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Is Britain’s Experience with Selectivity Instructive for the US?

October 3, 2016

This past weekend the NYTimes published an op ed article on the impact of Britain’s shift away from selective grammar schools by Kenan Malik. Titled “Why Britain Fails in Class”, Malik gives a brief history of the English grammar school’s rise and fall since the end of World War II. Immediately after the war, Britain enacted a three tier system of schooling: grammar, technical and secondary moderns. The problem was that few “technical” schools were ever built and so Britain was left with two kinds of schools: grammar schools whose entrance was determined by a test given at age 11; and “secondary moderns” who presumably prepared children for vocational careers. By 1965, the British discovered what Americans should have discovered at that time but instead denied:

Over time, it became clear that what separated pupils in the two types of schools was not ability, but class. A vast majority of children in grammar schools were from middle-class backgrounds; a vast majority of poor children were condemned to secondary moderns. In 1965, the Labour government began replacing grammar schools and secondary moderns with a nonselective “comprehensive” system, under which all children went to a single type of state school.

Since 1965, the number of grammar school has declined to the point where only 3% of the schools are selective grammar schools and the rest are nonselective “comprehensive” schools. But, alas, the anticipated leveling of classes has not resulted. Instead, things have gotten worse!

A landmark 2005 study from the London School of Economics, which described social mobility in Britain as “low and falling,” showed that two children born, respectively, into poor and prosperous families in 1958 were more equal as adults than two similar children born in 1970. More recently, a 2010 report from the Organization for Economic Cooperation and Development found that on social mobility Britain came near the bottom of the class among rich nations.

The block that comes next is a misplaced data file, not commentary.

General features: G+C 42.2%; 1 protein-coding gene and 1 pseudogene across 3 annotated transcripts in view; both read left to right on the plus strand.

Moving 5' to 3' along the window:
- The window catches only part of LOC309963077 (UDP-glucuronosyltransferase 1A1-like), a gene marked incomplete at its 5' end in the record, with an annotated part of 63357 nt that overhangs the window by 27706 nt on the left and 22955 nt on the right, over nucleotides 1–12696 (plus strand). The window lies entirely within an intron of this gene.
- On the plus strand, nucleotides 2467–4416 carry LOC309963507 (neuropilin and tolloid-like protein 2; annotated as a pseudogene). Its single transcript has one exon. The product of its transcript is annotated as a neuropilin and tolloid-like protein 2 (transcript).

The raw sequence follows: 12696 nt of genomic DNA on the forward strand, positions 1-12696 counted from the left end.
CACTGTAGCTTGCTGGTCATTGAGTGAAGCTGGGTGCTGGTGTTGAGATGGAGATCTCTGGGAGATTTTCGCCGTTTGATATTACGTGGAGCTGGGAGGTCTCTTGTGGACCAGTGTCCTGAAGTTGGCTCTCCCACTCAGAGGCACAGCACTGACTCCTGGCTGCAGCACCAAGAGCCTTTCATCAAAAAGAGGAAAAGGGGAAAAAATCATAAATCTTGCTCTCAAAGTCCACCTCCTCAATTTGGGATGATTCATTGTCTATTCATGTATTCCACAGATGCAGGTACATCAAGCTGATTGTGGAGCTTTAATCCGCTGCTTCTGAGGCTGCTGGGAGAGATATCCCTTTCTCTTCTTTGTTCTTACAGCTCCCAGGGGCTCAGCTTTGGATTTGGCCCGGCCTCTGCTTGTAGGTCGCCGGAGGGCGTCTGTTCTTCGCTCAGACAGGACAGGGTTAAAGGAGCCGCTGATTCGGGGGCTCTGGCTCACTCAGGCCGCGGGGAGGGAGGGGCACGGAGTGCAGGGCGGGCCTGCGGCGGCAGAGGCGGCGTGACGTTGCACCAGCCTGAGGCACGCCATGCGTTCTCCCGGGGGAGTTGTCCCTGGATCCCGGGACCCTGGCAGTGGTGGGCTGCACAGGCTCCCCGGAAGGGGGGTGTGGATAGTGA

Britain’s new Prime Minister, noting that the decrease in the number of selective grammar schools and the corresponding increase in the number of nonselective “comprehensive” schools has decreased social mobility, is advocating a return to the days when selective grammar schools were in place. But  Mr. Malik thinks otherwise:

The fact that neither selective nor nonselective school systems have improved social mobility in Britain might suggest that the problem lies in the very idea of using schools to engineer a more equal society. A decent education system can help a few individuals progress beyond the circumstances of their birth, but it is unlikely to change fundamentally the social and economic structures that entrench inequality and restrain social mobility.

In focusing on social mobility, what has gone missing is the idea of education as a good in itself. One of the reasons people regard grammar schools with nostalgia is that they seem to represent a standard of good education. But they do so for only a few.

At the heart of selective schooling is the assumption that pupils from disadvantaged backgrounds are better off getting “vocational” training rather than being intellectually challenged. The trouble is, that sentiment has persisted in the nonselective schools, too. The result is that Britain has ended up with a state system in which every child receives an equally mediocre education.

Mr. Malik concludes that social mobility decreased because “comprehensive” schools failed to adopt the higher standards of grammar schools and instead sought to provide less demanding and less challenging “vocational” training.

Can we learn anything from Britain’s failed efforts? It seems to me that our “reformers” are thinking in the same fashion as Ms. May with their advocacy for privatized charter schools that draw from parents who are engaged the schooling of their children and/or set entry standards that effectively screen out the underachievers and disruptive children. At the same time our political leaders are advocating metrics based on job placement, making utilitarianism the focal point of even post-secondary education. Maybe we should look at Mr. Malik’s ideas and compel all our schools to meet higher standards and provide them with the same level of funds that our elite public schools receive to accomplish that end. At the same time we might allow children to enjoy learning for learning’s sake by encouraging them to become self-directed in determining the content they study. That kind of impractical and self-paced learning just might result in better schooling for all children, and, who knows, the children may grow up to be adults who love to learn and, as a result, thrive in whatever employment they seek.

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